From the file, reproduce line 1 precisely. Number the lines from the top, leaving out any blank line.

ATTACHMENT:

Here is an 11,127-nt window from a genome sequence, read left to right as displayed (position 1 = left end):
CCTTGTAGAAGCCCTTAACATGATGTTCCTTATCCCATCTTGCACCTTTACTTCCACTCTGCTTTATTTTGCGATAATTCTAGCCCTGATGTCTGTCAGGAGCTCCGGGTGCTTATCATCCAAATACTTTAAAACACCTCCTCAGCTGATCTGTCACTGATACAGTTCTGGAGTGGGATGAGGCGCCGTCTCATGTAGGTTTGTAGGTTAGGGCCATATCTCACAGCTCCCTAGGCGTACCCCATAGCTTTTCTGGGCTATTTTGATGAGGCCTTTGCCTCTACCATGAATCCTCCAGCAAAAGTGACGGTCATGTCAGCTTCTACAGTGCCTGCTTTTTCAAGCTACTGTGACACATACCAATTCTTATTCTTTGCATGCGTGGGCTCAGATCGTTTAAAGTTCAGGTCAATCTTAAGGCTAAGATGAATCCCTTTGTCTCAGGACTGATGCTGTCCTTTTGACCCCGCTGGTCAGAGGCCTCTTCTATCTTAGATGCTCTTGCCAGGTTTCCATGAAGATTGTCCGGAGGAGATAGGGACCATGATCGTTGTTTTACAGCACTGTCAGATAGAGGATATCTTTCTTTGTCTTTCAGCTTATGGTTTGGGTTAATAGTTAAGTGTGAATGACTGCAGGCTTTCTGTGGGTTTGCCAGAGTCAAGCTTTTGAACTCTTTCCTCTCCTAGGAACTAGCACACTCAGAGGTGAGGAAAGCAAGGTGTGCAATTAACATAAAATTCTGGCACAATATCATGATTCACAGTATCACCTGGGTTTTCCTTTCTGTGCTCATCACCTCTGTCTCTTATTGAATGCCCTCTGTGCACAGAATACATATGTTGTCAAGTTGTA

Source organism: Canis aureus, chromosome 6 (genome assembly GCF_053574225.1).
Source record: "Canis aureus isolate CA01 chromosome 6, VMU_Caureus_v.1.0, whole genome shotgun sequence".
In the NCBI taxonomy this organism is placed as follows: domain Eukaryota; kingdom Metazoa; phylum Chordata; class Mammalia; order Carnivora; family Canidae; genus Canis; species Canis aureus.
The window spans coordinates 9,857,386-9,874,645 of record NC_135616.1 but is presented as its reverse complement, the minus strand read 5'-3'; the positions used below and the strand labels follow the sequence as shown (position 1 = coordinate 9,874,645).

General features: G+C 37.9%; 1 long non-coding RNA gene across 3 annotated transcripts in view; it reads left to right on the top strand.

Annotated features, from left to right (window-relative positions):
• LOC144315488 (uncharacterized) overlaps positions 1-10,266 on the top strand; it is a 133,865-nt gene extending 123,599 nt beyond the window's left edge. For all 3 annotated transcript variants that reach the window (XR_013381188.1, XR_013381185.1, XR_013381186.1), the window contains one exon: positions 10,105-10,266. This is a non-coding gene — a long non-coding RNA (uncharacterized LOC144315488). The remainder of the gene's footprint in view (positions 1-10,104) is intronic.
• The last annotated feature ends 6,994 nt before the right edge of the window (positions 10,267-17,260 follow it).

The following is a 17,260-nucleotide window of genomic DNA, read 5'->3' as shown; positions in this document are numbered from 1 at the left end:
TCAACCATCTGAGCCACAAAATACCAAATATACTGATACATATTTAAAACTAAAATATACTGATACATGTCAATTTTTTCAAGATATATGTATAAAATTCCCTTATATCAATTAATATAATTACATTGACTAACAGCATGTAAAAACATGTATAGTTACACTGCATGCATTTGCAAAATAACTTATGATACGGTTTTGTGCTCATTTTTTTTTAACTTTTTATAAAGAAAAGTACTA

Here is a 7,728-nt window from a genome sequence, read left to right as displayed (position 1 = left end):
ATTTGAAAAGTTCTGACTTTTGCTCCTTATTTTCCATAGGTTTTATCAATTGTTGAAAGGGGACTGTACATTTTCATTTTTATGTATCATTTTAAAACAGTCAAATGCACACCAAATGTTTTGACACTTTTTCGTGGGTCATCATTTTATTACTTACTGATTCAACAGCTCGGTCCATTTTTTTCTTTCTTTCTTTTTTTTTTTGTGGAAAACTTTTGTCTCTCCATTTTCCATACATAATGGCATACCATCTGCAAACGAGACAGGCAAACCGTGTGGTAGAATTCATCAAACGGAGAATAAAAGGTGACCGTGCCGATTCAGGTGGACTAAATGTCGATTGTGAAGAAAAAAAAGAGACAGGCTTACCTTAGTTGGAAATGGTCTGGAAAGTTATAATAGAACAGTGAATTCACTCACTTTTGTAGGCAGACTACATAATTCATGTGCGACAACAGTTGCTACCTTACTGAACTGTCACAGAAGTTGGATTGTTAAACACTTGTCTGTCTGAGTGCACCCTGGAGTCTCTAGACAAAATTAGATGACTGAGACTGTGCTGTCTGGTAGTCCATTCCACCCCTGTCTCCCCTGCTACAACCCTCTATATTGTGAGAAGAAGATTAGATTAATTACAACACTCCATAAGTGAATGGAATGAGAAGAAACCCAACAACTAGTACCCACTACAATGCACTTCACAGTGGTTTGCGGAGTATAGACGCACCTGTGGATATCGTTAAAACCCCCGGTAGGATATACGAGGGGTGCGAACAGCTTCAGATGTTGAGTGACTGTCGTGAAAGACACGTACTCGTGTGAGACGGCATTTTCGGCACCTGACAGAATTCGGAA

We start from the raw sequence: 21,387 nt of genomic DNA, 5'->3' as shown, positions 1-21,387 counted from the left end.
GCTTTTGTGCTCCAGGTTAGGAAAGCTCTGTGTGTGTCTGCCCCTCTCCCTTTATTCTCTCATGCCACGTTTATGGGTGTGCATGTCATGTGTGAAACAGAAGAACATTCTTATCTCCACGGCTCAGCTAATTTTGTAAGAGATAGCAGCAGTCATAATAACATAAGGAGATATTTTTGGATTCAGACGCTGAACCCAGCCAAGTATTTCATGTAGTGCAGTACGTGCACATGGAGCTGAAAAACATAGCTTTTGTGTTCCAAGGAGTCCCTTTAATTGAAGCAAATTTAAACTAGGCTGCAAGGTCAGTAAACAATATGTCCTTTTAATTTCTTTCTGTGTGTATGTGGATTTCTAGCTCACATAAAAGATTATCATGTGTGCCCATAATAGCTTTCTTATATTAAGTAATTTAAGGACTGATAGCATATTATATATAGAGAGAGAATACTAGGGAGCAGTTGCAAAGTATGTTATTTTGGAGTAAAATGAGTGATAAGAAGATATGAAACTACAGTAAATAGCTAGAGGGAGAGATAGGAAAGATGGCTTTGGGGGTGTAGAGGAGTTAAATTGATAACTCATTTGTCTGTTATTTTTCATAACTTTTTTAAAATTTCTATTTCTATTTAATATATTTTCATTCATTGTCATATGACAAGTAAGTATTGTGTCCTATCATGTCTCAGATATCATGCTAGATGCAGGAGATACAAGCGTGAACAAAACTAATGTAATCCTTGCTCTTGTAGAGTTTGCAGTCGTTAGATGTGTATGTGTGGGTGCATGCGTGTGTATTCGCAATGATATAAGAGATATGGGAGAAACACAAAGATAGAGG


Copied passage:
Here is an 11,127-nt window from a genome sequence, read left to right as displayed (position 1 = left end):